Boko Haram Retreats from Bama After Facing Heavy Aerial Bombardment
The heavy bombardment of the bases set up by the Boko Haram Insurgent fighters in Bama after taken over the town few days ago has forced the insurgents to beat a full retreat from the strategic town.
Military sources confirmed yesterday that the aerial attack aimed at knocking off Boko Haram’s weapon installations in the town has been effective and yielding the desired results.
President Goodluck Jonathan had on Friday, reportedly, ordered a full-scale war against Boko Haram.
NAF intensified its bombing campaign at the weekend to rid Bama of the terrorists, pockets of which were still said to be holding out in the town and its environs. But the battle took a heavy toll on civilian lives and property as the insurgents were said to be embedded with residents, locals said.
A source said, “The first attacks didn’t really make the expected impact but the second round of bombardment really injured those Boko Haram boys, which is why they are retreating now. They are no more deep into Bama, while our people are advancing and gaining territory. The Boko Haram boys are right now retreating.
“We are now dislodging them. You know, Air Force have intensified their efforts; they brought F-7 and different kinds of aircraft. They really bombarded them.”
Another military source confirmed the advances of the Armed Forces in the battle of Bama but cautioned that it was no time for celebration yet, as the operation was still ongoing in several parts of Borno State. He said the situation was “still very volatile” with Gwoza far from being liberated from the terrorists’ siege.
“We don’t want to say anything official but there are still fights going on in different places and on different scales, especially by air. This is a critical and unusual time,” the senior military officer said.
A senior Air Force officer, who spoke from Borno State, said apart from the aerial campaign in Bama, NAF had been effective in support of the ground forces with the launch of air attacks with different aircraft types, including helicopter gunships.
He said, “We are very deeply involved. You know what we are having here is a joint operation of the services, even though the Navy may not be involved right now because of the terrain.
“First and foremost, apart from the airlift, we are equally supporting the ground forces; in most of the cases we even take the initiative. In modern warfare, Air Force normally does the first dirty job, clear the road for the Army to do the mop up operations.
“Like I said, all our platforms are participating fully here. We have Alpha Jets, we have F7, Beechcraft, Mi35, which is the gunships, and then all our transport planes: C-130, the G TripleT. So we are participating fully and playing a significant role in that place.”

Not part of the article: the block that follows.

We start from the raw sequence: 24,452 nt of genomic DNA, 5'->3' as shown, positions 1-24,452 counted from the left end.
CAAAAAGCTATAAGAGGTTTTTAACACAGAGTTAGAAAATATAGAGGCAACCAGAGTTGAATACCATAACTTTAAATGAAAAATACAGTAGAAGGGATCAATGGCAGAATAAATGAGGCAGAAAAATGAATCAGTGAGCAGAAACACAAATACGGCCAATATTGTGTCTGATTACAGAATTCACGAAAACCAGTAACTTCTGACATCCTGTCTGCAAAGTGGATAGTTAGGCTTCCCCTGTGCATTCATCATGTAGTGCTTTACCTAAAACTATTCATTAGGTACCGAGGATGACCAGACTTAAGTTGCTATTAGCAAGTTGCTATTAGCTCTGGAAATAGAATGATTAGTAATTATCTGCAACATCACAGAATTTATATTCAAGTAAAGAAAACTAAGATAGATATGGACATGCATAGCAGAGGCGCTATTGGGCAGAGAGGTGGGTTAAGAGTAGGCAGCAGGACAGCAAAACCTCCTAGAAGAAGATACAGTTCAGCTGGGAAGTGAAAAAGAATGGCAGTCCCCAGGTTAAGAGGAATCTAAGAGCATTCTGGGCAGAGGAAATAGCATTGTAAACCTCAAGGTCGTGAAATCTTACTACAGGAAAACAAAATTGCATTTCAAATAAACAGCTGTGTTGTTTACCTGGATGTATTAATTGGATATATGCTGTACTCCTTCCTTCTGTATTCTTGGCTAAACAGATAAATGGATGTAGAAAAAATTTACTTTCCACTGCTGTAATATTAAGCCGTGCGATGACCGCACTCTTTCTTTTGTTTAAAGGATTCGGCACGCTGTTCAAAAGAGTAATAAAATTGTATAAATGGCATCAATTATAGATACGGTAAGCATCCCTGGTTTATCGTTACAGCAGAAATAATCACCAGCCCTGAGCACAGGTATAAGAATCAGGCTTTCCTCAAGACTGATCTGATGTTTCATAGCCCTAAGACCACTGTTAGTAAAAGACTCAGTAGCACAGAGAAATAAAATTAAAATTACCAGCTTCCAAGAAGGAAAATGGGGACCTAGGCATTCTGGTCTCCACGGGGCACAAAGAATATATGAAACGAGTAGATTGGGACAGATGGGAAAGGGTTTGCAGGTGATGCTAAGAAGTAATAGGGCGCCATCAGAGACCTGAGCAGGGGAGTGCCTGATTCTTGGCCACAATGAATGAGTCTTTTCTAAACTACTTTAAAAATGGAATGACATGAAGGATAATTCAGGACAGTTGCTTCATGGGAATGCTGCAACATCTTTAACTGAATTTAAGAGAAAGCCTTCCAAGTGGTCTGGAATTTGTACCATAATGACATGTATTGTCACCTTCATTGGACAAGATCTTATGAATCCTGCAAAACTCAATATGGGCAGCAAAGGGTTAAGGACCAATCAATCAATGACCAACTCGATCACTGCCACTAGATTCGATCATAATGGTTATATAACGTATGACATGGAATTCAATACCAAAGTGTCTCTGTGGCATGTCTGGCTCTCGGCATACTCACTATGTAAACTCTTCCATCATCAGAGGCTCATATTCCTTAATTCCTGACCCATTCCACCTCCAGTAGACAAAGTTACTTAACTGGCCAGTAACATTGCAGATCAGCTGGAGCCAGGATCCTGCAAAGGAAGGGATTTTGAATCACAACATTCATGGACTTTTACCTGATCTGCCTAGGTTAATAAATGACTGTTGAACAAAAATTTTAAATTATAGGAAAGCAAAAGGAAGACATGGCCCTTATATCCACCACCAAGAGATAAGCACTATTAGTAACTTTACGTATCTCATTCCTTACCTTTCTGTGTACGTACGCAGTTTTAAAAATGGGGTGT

However, the senator for Borno Central senatorial district, Ahmed Zannah, said the military might be playing right into the enemy’s hands by focussing on Bama. He said the reported retreat of Boko Haram from Bama might be a ploy to draw out the military from Maiduguri, the Borno State capital, before launching a heavy onslaught on the town.
The warning came against the backdrop of recent Boko Haram seizure of towns that are just few kilometres from Maiduguri, which is already swarming with internally displaced persons said to be numbering over 100,000 who are housed in different camps.
With the recent attacks on Gwoza and Bama, those displaced since January in the North-east are estimated to have risen to over 500,000, according to the National Emergency Management Agency.
Zannah said in an alert to the military, “At present, there are pockets of insurgents in Bama, men who are mainly indigenes of the town but left behind by their leaders to continue to terrorise the town. The leaders have left for their hideouts in Sambisa.
“It is believed that those left in Bama are to draw the military out of Maiduguri and when they are reclaiming Bama, the large number of insurgents in Sambisa will sneak into Maiduguri to take control of the town.”
Zannah said Maiduguri, from where the insurgents had been driven about a year ago, remained their ultimate target, saying there are indications that the sect is arming for a battle to capture the ancient town.
Sources within the military blame some of the difficulties being encountered in the fight against Boko Haram on what they term indiscriminate retirement of experienced officers.
One officer said, “The problem we are also having now is that the military retired the very ambitious and brave people from the service for the fear of coup without knowing that this kind of thing will arise. Some of these military officers, very courageous ones, should have still been in the system and by now they could have given the guidelines on how we can go about this.
“They could have acquired enough skills on how to manoeuvre to deal with these guys. If we succeeded outside the shores of this country, in Liberia, Sierra Leone and other places, how much more back home here. The fact is that this is not like a conventional war.”
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